Sew the outside seam and the inseam of both the legs.  Then zigzag to finish the seam!  :)
 Then zigzag the bottoms of each leg before you roll the hem.

Hem each leg. 

I opted to hem each leg before I attached the legs together because these shorts are not intended to be seen by the public.  I just needed them to be hemmed .  Amazingly, you cannot even tell that I didn't meticulously measure and remeasure before sewing.  

Slide the legs into one another right sides together.

Sew the crotch together. 
 Zigzag the crotch seam and then around the top of the shorts.  This finishes the edge before it is enclosed in the casing.

Sew a casing for the elastic.  Make sure you leave a space to thread your elastic.

Feed the elastic through the casing.
When I am feeding elastic through a casing, I have learned to pin the tail end to the fabric.  I have had many a tail end slip inside the work forcing me to start over. 

Stitch the ends of the elastic together and sew up the hole. 

You will notice the crotch seam.  I made sure that I kept the seam direction uniform as I sewed around the waist.  I didn't want it to be strange and twisty.

Here are some after shots:

Here's that bird again!

Faux chenille - My daughter says these are her favorite!
These use a reverse applique' process where I sewed the contrasting fabric to the back of the pattern pieces and then cut away the white.  I like this look, but I didn't leave enough of an edge and some of the pieces needed to be repaired after washing.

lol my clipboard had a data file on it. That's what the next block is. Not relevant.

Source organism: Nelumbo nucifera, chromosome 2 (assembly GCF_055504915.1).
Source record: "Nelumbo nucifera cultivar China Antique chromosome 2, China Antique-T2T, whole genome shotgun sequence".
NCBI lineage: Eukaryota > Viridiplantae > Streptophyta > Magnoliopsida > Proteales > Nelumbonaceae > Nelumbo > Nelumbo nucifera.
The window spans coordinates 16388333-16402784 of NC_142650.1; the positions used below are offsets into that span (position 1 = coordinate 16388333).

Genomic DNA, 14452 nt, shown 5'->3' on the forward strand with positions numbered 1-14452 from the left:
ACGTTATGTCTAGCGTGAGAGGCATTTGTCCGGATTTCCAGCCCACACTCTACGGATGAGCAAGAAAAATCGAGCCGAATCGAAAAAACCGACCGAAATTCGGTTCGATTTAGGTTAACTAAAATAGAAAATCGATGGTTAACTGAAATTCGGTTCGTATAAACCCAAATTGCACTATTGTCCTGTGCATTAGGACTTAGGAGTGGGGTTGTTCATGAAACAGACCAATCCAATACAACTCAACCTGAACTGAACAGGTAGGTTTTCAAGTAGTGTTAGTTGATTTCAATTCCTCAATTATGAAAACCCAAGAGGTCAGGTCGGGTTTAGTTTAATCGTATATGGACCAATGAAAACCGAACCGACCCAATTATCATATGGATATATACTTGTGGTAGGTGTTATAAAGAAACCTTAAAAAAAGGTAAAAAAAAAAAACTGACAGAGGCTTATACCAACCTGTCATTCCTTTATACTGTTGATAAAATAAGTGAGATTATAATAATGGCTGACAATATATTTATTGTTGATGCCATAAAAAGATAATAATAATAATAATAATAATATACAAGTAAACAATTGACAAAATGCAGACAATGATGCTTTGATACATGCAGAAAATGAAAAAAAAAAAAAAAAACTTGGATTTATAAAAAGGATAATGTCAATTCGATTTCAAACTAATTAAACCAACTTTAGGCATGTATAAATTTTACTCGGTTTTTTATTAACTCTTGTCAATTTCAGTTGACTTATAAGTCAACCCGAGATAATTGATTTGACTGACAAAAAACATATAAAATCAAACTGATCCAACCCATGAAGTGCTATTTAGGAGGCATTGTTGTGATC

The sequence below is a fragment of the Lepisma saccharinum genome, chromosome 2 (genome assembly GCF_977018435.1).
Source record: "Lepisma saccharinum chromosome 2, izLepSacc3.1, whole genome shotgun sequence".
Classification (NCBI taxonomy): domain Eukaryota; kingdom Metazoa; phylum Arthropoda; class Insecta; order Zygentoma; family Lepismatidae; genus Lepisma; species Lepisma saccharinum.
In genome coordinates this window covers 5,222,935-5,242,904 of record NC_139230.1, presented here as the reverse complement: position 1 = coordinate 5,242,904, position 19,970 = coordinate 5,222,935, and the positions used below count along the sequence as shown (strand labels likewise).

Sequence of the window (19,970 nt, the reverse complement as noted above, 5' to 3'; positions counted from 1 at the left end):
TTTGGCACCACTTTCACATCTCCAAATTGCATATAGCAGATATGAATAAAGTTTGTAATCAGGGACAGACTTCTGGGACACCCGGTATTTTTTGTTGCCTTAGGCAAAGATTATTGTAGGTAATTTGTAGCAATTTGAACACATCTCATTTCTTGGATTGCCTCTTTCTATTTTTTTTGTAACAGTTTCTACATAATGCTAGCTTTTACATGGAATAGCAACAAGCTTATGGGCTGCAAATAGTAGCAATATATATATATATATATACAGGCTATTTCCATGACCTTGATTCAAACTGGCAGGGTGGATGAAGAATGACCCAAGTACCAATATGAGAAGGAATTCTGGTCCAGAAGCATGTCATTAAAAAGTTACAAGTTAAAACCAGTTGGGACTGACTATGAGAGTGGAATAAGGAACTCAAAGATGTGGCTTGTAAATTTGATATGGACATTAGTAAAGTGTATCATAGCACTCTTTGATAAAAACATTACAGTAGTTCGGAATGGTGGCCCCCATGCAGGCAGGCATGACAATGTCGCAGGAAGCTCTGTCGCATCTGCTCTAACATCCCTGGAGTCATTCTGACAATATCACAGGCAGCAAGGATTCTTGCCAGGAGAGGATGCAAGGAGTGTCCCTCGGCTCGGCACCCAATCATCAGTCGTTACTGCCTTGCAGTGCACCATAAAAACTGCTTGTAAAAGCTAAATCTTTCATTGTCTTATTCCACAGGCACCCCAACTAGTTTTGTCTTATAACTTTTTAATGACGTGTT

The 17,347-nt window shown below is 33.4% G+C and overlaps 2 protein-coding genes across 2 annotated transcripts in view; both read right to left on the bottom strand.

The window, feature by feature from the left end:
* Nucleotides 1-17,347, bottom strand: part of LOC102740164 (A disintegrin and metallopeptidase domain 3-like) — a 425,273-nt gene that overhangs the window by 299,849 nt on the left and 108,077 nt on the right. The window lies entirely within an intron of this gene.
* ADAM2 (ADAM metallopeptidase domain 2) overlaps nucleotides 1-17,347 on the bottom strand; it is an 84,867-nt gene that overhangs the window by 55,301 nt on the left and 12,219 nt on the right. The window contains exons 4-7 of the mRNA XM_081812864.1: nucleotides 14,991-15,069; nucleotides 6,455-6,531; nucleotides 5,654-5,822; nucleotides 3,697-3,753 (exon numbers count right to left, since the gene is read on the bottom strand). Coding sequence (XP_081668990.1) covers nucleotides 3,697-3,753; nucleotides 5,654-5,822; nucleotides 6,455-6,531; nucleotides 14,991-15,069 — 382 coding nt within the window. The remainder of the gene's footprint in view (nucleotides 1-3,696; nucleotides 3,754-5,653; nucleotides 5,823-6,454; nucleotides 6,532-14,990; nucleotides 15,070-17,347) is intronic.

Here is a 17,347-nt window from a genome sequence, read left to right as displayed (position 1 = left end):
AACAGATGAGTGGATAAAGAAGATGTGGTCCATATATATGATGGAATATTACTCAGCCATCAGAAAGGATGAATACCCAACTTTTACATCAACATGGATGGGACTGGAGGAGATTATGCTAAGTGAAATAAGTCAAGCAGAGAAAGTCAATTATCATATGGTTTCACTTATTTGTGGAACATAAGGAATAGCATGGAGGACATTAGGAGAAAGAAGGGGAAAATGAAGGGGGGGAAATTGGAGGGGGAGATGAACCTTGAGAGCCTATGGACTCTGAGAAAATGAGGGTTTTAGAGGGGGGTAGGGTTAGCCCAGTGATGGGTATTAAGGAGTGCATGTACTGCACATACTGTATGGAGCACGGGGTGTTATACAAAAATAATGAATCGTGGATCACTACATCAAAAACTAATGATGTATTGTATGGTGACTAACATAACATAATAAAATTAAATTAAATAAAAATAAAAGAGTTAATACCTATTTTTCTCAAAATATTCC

My son got striped shorts!

My kids absolutely love these shorts.  It is a challenge sometimes to get them out of their sleepy shorts and into "real clothes" in the mornings.  My son's only complaint is that he can't tell which way is the front on his shorts.  He wants me to sew in a tag.  I'll have to come up with something, I guess.

Here are a few shots of the finished shorts...

The "O & X" shorts gave me the most trouble.

My favorite applique' is this flower.  The edges ravel nicely after laundering.

My daughter loves the HUG and KISS!

All in all, this project took me about a week to complete.  I am still amazed that I thought I could finish in a day.  Believe me, you can totally do this project!  The hardest part for me was making sure I was sewing the applique to the "right" side of the fabric.  I messed that up once which set me back several hours while I picked out the mistake.  (See the "O & X shorts above.)  I'll be honest, though, it wouldn't be a sewing project of mine if there wasn't some picking out involved! 

These shorts were nearly free.  I needed to replenish my elastic stash and get a new spool of thread.  In all, each pair cost around $1!  I paired them with plain cotton t-shirts like THESE.  These summer pj's totally fit my frugal nature.  Plus, I have tons of fabric left over.  I used two pillowcases and a full fitted sheet for my son's shorts and not even all of my king-sized fitted sheet for my daughter's shorts.  I already have plans for the remnants!